MACRA for Busy Docs: 12 Things to Know

Leigh Page

Disclosures

September 07, 2016

In This Article

Editor's Note: This article has been updated to reflect the September 9, 2016, announcement from CMS changing MACRA's reporting requirements for 2017.

Breaking Down the Key Issues

The Medicare Access and CHIP Reauthorization Act (MACRA) is a complex law that will affect physicians in a wide variety of ways for many years to come. It covers such issues as data reporting, new practice models, evolving clinical standards, and physician evaluations, and it involves hundreds of millions of dollars in penalties and bonuses.

MACRA will begin in January, 2017. Until a September 9 reprieve that was recently announced, measurements that would be used for the MACRA program would start on January 1, 2017, and the first payment adjustments would have taken place in 2019. However, CMS just announced that it will give physicians four MACRA options for 2017 that would let them choose how quickly they'd implement MACRA, and each option would avoid a penalty in 2019.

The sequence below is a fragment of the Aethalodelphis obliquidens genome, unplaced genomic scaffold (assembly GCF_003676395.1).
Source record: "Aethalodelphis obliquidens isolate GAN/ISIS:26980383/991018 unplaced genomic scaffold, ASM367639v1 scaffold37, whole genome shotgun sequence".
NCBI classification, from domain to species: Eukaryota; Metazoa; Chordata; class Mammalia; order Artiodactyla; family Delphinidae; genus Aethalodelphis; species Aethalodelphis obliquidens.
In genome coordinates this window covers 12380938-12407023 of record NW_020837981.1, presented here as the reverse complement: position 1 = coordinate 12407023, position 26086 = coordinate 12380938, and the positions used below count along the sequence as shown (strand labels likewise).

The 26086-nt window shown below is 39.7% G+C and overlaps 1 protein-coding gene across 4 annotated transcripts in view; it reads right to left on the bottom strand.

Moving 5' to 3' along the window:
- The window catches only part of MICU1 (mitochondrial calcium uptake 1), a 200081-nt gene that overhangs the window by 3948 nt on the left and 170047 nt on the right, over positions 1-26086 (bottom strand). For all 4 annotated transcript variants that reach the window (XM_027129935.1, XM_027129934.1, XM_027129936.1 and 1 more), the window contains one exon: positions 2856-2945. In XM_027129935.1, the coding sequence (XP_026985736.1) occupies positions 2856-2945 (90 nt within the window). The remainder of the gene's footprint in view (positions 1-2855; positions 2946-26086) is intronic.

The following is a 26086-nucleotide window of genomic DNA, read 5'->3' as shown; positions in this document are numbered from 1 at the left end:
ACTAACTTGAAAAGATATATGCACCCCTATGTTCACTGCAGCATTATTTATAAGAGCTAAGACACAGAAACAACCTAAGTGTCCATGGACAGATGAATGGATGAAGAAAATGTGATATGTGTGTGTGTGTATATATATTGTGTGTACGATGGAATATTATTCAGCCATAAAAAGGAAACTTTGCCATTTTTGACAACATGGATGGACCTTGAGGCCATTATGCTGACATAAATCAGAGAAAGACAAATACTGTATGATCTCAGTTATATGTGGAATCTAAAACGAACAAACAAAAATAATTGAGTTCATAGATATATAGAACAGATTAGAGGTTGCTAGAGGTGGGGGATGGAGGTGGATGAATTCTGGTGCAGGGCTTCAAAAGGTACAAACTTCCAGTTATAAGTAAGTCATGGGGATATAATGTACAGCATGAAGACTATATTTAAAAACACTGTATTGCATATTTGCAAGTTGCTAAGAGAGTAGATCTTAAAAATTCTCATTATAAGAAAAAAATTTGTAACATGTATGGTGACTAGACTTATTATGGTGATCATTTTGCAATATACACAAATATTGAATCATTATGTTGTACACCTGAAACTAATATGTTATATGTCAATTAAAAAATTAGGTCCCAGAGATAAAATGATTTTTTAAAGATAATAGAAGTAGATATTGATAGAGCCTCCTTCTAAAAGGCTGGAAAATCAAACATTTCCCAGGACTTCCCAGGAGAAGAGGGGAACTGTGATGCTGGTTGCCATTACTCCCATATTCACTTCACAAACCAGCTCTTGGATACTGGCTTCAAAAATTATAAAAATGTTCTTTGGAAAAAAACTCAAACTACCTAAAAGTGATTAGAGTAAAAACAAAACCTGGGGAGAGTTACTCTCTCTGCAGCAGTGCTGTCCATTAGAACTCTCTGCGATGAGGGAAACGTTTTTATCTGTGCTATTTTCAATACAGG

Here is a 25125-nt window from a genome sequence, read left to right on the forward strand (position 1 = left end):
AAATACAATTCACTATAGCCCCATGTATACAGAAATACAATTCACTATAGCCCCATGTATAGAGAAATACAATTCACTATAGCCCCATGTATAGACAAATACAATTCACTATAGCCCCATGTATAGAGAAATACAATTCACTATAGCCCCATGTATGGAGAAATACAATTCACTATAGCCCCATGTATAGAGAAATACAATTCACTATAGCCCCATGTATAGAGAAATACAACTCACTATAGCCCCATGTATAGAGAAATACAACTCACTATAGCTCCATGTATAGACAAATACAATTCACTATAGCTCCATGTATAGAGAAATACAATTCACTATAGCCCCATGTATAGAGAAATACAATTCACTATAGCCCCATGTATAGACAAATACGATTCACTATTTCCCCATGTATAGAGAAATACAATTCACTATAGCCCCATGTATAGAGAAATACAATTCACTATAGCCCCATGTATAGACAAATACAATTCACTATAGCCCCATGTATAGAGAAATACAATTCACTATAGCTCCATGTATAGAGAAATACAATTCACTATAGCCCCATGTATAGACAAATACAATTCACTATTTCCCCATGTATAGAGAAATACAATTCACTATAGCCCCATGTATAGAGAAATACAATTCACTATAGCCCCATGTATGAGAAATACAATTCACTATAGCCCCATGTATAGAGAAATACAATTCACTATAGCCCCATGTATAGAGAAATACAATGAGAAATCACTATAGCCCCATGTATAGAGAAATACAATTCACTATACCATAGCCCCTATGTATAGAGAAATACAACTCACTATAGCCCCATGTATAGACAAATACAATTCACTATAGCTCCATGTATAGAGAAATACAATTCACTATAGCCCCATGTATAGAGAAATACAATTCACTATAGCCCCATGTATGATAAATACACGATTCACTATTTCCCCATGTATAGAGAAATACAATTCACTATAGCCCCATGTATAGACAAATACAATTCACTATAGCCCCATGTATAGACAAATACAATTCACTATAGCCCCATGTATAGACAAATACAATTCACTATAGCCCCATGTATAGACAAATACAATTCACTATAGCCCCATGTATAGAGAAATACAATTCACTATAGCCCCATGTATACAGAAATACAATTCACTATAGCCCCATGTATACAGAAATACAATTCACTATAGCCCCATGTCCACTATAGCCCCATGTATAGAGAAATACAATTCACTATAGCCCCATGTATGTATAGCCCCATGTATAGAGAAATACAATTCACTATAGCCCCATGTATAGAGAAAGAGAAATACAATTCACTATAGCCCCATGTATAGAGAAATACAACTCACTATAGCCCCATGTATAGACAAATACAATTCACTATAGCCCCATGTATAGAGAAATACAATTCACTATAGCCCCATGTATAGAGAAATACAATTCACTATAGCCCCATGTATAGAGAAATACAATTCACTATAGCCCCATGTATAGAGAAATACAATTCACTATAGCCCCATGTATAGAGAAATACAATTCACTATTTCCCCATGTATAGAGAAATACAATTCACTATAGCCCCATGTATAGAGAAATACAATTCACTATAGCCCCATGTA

CMS Acting Director Andy Slavitt described the four options, although more details are to come. The first MACRA option allows physicians in MIPS (the Merit-Based Incentive Payment System) to avoid a penalty in 2019 by reporting "some" quality and cost data in 2017, rather than all the data required under MACRA's Quality Payment Program (QPP).

Option two allows physicians in MIPS to submit the required quality and cost data for just part of 2017. The performance period would not have to begin on January 1, 2017. Physicians doing this not only will avoid a penalty, but also could potentially earn a modest bonus in 2019.

Option three involves submitting performance data for the entire calendar year in 2017, which was the original goal of MACRA. And the fourth option is to join an Advanced APM.

MACRA is clearly on its way forward, so it's wise to know some key issues about MACRA. Here are 12 things you need to know.

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